HIPAA is a 1996 U.S. law that required the codification and enactment of federal-level privacy rules and regulations concerning consumers' personal health information (PHI). Pursuant to HIPAA’s mandate, the U.S. Department of Health and Human Services (HHS) created national standards for safeguarding PHI in 2002, and these took effect in 2003.
Compliance with these standards must be achieved not only by “covered entities” like physicians, hospitals, private health insurance companies, and health care clearinghouses, but also by vendors—including software providers, cloud service providers, cloud platforms, document storage companies, etc.—which provide support to covered entities and health plans, and whose services involve the use or disclosure of PHI.
HHS does not mandate, endorse, or recognize HIPAA accreditations—or certify any products or services as “HIPAA compliant.” But entities subject to HIPAA rules can harness the power of CARTO via customer-managed deployments on Google Cloud Platform, AWS, or Azure, which each support HIPAA compliance within the scope of a Business Associate Agreement (BAA).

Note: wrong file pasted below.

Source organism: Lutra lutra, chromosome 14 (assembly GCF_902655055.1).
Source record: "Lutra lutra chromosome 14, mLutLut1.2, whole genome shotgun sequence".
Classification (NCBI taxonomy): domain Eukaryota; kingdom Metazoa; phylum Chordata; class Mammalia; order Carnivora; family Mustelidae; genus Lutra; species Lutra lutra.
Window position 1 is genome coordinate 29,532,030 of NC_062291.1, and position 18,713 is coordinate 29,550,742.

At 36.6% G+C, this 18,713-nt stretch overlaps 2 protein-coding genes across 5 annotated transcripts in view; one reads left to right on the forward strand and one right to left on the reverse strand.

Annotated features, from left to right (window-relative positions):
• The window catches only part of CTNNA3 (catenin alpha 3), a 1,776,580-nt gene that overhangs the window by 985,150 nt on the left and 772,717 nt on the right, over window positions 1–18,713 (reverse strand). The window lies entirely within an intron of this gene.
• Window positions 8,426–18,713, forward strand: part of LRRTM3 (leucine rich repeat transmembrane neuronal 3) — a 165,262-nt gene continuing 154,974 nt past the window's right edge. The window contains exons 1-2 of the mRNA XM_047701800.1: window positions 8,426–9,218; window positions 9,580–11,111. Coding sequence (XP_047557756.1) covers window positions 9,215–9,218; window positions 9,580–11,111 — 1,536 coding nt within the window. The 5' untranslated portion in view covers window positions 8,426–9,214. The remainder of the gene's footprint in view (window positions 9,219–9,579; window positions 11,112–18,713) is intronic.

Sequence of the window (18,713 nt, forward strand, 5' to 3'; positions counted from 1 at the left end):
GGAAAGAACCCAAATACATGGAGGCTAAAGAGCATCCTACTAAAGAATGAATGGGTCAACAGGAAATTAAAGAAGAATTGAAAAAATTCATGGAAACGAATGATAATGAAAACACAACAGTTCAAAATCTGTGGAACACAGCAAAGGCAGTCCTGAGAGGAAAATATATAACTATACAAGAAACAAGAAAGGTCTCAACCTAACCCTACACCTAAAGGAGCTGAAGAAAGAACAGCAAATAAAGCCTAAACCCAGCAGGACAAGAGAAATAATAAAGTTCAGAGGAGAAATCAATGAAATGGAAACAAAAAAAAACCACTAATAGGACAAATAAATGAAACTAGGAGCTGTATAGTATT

The Federal Risk and Authorization Management Program (“FedRAMP”) furnishes the U.S. federal government with a risk-based, standardized approach to security assessments, allowing U.S. government entities to adopt and use those cloud services which meet the requirements of its common security framework.
While CARTO itself is not FedRAMP-authorized, the three major cloud platforms—AWS, Azure, and GCP—on which the CARTO Platform can be deployed have each achieved FedRAMP authorization, allowing our customers to purchase subscriptions to SaaS or customer-managed deployments on Google Cloud Platform, or customer-managed deployment options on AWS or Azure.
CARTO’s SaaS offering is deployed on a GCP cloud region which has received both FedRAMP “High” provisional authority to operate (P-ATO), as well as “Moderate” (P-ATO).